"Our children are just like children anywhere" says the director of a children's home focused on family values.
Photo: Courtesy Úsmev ako dar
"I've had so many reporters come here and I have never had a good experience with them, not once. They all come looking for tragedy and tears, but that isn't the case here. Our children are just like children everywhere - they laugh, they tell lies, they hate school, they are funny, they imagine things."
At Detský Domov Bratislava, children of all ages up to 18 are raised in conditions that closely resemble those of traditional families. Divided into groups no bigger than eight, they have a male and a female guardian and two 'aunts'. Each family unit functions independently, making up its own rules and organising its own activities. Children are given chores and curfews, freedoms and responsibilities, praise and discipline.
"We can never be a substitute for a real family, but we do quite well," Mojtová continued, standing in one of the 'homes' - a newly remodelled apartment with a large kitchen, four double bedrooms, and a spacious living room with a TV and stereo. "It's a tragedy that these children don't have normal families. But we do our best to create an atmosphere that gives the children many of the benefits and stability of a family."
This approach to raising abandoned and orphaned children is called the Independent Family Style. Although only eight out of Slovakia's roughly 100 children's homes are run this way, social workers hope that all children's homes in Slovakia, most of which still lump children into one large group, will make the switch within five years.
Children who grow up in a family system, they say, are much better prepared for life on their own because they have basic skills and support structures that those from traditional children's homes lack.
"Where I lived, I cooked, did the laundry and helped take care of the younger children," said Andrea Benková, a bright and engaging 19 year-old university student who grew up in a children's home organised in a family style.
"The only thing I was inexperienced with when I left was shopping - I had no sense at first for how much things should cost. But I have known people from other children's homes who left and couldn't do basic things like laundry, iron their clothes, and get an ID card."
Benková added that she felt her years in a family atmosphere had also provided her with a strong sense of identity. "I have no problem expressing myself, exerting my opinions," she said.Self-confidence can be one of the biggest problems for children raised in conventional children's homes, who often feel lost in the outside world.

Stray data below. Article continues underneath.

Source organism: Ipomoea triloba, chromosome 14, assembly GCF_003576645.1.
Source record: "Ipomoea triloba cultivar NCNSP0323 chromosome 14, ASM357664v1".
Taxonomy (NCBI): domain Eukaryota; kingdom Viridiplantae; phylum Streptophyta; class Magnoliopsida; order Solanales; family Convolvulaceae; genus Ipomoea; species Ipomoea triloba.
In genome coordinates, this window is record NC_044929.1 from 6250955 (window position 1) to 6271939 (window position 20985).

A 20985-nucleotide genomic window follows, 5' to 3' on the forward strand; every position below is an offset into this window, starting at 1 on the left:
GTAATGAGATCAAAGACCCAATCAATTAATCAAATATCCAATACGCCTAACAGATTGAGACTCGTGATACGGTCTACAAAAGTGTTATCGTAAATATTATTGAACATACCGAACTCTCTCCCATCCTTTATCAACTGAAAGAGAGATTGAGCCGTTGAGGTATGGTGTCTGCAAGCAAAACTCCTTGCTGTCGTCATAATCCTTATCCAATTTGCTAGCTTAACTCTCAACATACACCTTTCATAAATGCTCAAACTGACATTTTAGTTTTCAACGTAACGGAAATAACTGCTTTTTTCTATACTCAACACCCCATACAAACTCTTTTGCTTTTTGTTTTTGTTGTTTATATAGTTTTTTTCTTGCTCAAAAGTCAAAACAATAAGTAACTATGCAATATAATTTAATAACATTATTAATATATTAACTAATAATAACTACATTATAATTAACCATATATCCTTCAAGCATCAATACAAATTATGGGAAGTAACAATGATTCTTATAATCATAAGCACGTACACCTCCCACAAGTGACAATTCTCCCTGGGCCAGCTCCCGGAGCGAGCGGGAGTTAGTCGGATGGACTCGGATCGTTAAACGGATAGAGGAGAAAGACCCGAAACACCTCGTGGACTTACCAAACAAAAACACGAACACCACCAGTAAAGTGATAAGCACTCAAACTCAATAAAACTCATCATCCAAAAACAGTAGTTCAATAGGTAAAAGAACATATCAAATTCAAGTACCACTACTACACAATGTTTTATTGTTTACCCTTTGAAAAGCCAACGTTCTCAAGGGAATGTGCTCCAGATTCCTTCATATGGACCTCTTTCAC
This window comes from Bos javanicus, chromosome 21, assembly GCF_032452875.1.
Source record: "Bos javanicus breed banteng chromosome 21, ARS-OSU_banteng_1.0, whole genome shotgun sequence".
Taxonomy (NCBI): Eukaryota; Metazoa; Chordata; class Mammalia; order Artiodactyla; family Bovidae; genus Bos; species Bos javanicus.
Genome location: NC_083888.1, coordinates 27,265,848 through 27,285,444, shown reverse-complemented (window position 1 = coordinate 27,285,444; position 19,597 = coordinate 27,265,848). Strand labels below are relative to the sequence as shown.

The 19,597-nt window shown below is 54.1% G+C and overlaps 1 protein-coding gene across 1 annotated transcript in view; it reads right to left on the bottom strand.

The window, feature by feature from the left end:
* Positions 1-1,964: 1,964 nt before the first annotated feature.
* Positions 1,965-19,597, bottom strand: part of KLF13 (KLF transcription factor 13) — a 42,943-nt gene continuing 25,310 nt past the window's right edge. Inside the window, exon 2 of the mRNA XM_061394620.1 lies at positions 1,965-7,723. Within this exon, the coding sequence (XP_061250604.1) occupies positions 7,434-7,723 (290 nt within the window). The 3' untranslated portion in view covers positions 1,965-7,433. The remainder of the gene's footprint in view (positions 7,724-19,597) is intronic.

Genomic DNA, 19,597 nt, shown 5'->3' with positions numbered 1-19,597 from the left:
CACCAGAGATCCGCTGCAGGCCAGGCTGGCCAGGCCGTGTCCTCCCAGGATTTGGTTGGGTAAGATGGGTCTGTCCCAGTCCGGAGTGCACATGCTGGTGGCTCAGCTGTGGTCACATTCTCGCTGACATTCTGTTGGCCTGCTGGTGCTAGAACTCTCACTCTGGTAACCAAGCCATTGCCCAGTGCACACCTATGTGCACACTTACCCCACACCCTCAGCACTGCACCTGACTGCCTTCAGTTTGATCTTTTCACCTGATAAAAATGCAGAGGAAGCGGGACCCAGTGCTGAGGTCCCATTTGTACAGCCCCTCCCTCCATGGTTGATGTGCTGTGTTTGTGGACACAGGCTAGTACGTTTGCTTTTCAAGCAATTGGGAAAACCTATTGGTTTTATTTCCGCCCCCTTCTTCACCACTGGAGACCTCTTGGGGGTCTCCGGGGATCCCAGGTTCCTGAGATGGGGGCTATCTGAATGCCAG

"Some kids [from children's homes] are so uncomfortable in the real world that they would rather not find a building than have to stop someone and ask for directions," said Eva Bodnárová, director of the non-profit organisation Úsmev ako dar (Smile as a Gift), which runs programmes for orphaned and abandoned children including summer camps, trips abroad, concerts and talent shows. Bodnárová added that Úsmev ako dar was more and more realising the importance of transforming all Slovak children's homes into the family system.
"Our organisation, and others like it, do a lot to try to help improve the lives of children in children's homes," she said. "But after all our programmes, the children always go back home, which is why we need to make institutional changes."
Making the transformation from children's homes to the family style will cost money, she acknowledges, but adds that under the current system the state is throwing away millions of crowns caring for orphaned and abandoned children in a way that leaves them completely unprepared for the real world.
"The state spends an average of two million crowns for a child in a children's home. But after turning 18, these children are ruined in six months because they don't know how to take care of themselves," she said
Ľudmila Grodovská, a journalist and volunteer at Úsmev ako dar, explained that these results were not only a detriment to the children themselves, but to all of society.
"A lot of children after leaving these homes end up mixing into bad communities," she said. "Many of the boys turn to stealing and the girls turn to prostitution, or marry and have kids at a very young age. Some of these girls don't know how to take care of the kids, so their kids are sent to children's homes and the cycle repeats."
Children raised in family type environments, on the other hand, aside from having more skills and more confidence, have support structures to fall back on during those difficult transitional years away from the home.
"If I need a place to sleep or something to eat, I can always go home," said Benková, who maintains close relationships with the people who raised her. "I never thought of it as a 'children's home'. It was always just a home."
Úsmev ako dar is currently working with the Slovak government to prepare legislation making the transition from dormitory to family style children's homes required by law.
"The law should be passed in 2002, but a lot of work needs to be done to meet our goal of seeing all homes being transformed by 2005," said Bodnárova. "We are now looking for money to train new employees and cover costs for construction and relocation. Our goal is to raise three to four million dollars, but we still have a long way to go."
Information on how to contribute to Úsmev ako dar is listed below. But for those that want to help children in Slovakia, Mojtová has additional advice: "Children don't need candy, they need families. When you see children suffering in a family that is not functioning, help that family so that children don't have to go to a children's home in the first place."
11. Dec 2000 at 0:00 | Matthew J. Reynolds